Small water systems serving 10,000 people or less comprise more than 94% of our nation’s public water systems. They are a large and diverse group and are managed by a wide variety of actors. These include local and tribal governments to mobile home park owners, homeowners associations, shopping mall operators, and hotel managers. These managers often have many other, very different responsibilities. They also often face challenges in running the water system. In 2011, 25 percent of the nation’s smallest systems violated health-based standards. This is in part due to their geographic isolation, small staff size, growing infrastructure needs, and small customer bases. And as we wrote about earlier this year, small water systems with financial difficulties are more likely to have violations.
Since 2012, the Environmental Finance Center at UNC and the Environmental Finance Center Network have been working to help educate and build financial and managerial capacity within small water systems. Through our work under the Smart Management for Small Water Systems Project, we’ve noticed 5 dangerous myths in financial planning. These myths can appear wherever water system planning occurs. However, they seem to be most prevalent among smaller communities that are considering creating a new or significantly expanded water system.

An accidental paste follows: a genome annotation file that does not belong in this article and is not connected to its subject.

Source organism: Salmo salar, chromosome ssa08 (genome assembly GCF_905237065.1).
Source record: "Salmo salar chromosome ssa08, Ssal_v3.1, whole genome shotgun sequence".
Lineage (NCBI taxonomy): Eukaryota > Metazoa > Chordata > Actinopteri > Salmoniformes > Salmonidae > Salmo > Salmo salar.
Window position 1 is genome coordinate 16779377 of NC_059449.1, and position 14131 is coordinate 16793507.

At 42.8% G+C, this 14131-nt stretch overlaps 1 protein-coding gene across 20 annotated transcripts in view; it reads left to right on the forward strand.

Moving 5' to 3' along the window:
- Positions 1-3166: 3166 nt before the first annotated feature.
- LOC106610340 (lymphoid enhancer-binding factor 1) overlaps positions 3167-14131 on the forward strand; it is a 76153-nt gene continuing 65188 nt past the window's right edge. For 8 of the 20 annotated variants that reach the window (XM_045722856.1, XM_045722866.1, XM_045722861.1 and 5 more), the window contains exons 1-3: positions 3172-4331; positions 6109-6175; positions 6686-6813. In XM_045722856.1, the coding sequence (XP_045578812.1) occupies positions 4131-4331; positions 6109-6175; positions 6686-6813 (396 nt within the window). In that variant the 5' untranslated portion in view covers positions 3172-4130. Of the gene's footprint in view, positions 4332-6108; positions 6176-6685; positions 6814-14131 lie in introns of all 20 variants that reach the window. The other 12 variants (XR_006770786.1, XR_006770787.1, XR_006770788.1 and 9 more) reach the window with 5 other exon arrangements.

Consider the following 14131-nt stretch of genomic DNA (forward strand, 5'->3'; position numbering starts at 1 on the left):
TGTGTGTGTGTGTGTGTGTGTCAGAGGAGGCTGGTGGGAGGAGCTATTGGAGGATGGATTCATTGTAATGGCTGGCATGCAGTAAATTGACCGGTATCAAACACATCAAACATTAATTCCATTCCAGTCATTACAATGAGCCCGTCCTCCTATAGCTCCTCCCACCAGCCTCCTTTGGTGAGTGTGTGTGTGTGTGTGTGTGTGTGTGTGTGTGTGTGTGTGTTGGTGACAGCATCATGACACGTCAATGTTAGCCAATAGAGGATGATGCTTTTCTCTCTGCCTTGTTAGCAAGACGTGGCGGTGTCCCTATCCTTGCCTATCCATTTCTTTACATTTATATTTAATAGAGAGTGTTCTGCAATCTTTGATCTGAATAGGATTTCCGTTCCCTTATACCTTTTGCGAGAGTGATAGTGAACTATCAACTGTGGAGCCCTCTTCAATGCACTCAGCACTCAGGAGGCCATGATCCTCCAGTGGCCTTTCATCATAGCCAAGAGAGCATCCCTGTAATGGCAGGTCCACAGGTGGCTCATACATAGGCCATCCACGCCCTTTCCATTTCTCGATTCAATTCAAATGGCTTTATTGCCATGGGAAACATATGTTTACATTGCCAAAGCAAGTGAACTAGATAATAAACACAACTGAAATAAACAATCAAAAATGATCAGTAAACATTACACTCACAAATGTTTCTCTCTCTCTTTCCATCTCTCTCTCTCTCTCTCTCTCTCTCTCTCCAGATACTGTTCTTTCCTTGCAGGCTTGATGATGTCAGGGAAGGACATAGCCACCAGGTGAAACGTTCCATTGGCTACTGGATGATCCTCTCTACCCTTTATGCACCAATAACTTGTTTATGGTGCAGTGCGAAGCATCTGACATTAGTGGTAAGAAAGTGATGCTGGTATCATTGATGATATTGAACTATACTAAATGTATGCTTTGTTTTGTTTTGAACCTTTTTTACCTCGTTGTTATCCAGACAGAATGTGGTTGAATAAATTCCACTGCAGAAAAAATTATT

Myth 1: Significant grant funding is essential to expanding or improving a water system.
We have encountered many communities that are reluctant to invest in a water system unless they can find a grant to cover all, or at least a significant part of, the project. In some cases, economic conditions leave communities with no alternatives. They are broke and/or their rate base has no financial capacity to support anything close to what they need. However, if a water system is not in a position to finance or take on any debt and can only improve itself by relying on grants, it might be worth asking if the system can really remain a viable independent entity moving forward. This may be a harsh assessment and may lead to uncomfortable social debates. But from a practical standpoint, grant funding has decreased steadily over the years. There is little evidence this trend will change in the future.
Fortunately, many systems have access to debt at historically low-interest rates either through pooled state programs, State Revolving Loan Funds, or USDA loans. In many cases, water systems have some basic capacity to self-finance but are reluctant to go forward without grant support. Sometimes leaders feel it important to show their customers they were successful getting outside funding assistance before they raise rates. In these cases, being able to clearly demonstrate the economic value of subsidized public debt options (they include hidden subsidies) may make small system leaders feel more like they are getting outside help.
Myth 2: New is best.